While we keep debating the benefits of cloud computing, only a few of us know that it’s actually the ocean that fuels our internet addiction. Thin cables that lie on the seafloor, connecting the world, transmit 99 percent of international data.
The importance of the cables can be seen in the map of cables that connect the world. The map shows 299 cables that are active, under construction, or planned to be completed by the end of 2016.
These underwater cables are generally preferred over satellite transmission because of their speed and reliability. They rarely fail, thanks to the incredibly high speed it offers and the backup routes available.
This brilliant vintage map comparing the map of trade routes in 1912 and map of submarine cables today is an example of how things have evolved.
The submarine cables get the massive investments required from companies that are looking to explore, what have now become, the ‘modern trade routes’.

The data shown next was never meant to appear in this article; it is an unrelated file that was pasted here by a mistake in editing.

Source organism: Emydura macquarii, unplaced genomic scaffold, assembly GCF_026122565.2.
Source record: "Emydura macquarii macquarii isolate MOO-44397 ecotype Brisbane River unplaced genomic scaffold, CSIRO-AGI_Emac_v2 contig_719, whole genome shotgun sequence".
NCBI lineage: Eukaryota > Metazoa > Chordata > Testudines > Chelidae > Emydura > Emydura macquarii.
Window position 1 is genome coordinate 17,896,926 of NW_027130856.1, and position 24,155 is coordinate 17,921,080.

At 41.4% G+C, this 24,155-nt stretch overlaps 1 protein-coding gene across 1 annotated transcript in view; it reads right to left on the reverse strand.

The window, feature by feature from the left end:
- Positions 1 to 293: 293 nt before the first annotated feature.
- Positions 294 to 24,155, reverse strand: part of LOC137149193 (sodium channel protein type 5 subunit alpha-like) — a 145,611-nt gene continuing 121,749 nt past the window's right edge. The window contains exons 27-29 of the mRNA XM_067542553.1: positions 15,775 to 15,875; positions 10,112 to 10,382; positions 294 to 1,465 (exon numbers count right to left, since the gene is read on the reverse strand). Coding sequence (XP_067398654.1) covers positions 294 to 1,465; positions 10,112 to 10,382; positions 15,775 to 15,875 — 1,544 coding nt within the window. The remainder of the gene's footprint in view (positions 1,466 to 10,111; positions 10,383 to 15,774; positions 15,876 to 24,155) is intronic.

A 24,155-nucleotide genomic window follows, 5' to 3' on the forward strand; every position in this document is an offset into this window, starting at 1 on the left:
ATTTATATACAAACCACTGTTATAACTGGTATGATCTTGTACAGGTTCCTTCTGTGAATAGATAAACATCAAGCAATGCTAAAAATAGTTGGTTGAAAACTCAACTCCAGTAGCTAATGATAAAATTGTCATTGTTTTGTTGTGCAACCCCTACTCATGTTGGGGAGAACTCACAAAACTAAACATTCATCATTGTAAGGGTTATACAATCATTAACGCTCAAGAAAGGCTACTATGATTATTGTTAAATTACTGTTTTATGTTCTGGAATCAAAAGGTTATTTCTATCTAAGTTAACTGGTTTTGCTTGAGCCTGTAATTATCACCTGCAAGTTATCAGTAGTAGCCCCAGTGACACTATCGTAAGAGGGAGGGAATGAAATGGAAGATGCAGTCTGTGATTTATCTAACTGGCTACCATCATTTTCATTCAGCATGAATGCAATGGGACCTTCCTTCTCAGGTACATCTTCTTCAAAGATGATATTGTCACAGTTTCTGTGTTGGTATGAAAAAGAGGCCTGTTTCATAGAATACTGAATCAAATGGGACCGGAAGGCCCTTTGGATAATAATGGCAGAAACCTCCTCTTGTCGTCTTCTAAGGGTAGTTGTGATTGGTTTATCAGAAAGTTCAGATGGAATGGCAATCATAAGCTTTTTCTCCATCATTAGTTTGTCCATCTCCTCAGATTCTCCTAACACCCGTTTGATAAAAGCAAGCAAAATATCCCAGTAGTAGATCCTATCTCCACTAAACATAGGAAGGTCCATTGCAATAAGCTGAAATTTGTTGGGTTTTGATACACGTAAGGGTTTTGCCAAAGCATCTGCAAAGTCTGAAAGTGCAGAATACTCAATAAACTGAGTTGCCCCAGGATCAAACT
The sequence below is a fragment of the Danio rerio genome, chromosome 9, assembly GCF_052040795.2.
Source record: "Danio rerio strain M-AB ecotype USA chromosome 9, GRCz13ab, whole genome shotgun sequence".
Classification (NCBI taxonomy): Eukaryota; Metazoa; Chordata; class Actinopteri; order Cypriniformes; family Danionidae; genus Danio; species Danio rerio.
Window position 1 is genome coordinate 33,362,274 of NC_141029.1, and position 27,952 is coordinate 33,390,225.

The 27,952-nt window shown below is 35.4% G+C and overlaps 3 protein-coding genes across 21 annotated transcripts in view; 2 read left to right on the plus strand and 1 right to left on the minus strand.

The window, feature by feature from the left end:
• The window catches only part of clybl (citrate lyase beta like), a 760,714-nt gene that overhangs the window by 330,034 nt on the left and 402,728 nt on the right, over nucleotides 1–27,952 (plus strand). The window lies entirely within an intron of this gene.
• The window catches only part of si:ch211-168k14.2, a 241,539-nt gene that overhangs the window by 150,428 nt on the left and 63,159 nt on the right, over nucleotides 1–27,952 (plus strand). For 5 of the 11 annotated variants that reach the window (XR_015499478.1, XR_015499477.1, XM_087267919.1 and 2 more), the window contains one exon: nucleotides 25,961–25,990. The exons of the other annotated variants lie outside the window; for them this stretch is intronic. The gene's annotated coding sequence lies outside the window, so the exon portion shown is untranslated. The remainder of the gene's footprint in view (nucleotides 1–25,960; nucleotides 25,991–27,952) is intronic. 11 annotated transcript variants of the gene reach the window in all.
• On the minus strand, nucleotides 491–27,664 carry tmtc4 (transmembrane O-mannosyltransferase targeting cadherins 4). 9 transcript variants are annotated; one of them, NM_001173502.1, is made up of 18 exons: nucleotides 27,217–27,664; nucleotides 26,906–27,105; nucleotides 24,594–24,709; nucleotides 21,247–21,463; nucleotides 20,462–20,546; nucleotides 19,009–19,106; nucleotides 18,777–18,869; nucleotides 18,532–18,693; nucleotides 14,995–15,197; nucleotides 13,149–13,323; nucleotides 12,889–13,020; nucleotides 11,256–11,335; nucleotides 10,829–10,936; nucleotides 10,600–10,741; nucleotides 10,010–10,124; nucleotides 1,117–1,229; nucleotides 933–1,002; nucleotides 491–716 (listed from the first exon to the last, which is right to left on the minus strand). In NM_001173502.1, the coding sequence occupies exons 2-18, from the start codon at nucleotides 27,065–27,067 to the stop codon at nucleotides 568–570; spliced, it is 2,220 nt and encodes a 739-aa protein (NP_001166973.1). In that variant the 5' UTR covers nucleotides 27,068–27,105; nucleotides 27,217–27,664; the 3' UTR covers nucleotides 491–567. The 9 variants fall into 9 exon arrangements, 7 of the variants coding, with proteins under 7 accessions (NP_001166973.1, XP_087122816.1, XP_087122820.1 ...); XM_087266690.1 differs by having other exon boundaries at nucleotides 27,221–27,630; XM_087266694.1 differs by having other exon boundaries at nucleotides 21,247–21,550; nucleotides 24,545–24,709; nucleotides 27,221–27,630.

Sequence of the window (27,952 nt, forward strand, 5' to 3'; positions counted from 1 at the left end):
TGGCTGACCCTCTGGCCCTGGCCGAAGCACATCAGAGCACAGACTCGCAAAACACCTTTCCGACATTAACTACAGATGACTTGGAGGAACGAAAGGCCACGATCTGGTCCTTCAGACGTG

Which is why a tech giant like Google invested $300 million in a trans-Pacific cable system to move their data faster. Even Facebook put money into an Asian cable system.
Submarine cables are not a new idea. It’s actually 150 years old!
Not much has changed in all these years. The ship carrying the cables moves along the ocean slowly unwinding the cables as they sink to the ocean floor. The SS Great Eastern was actually the first in laying out a successful trans-Atlantic cable back in 1866. Back then it was used to transmit telegraph messages. From 1956, it started carrying telephone signals.
Modern cables in comparison are much thinner – about 3 inches across. At the deepest point in the Japan Trench, cables go as deep as 8,000 metres deep in the ocean. That’s the height of Mt.Everest!
An optical fibre looks something like this. Many fibres bundled within a larger shell protecting it.
The shell includes –
Stranded metal (steel) wires
Aluminum water barrier
Copper or aluminum tube
Petroleum jelly (this helps protect the cables from the water)
These cables transmit videos, GIFs, information and articles like the one you’re reading right now. They are the reason we get to download and stream things in a matter of milliseconds. Incredible.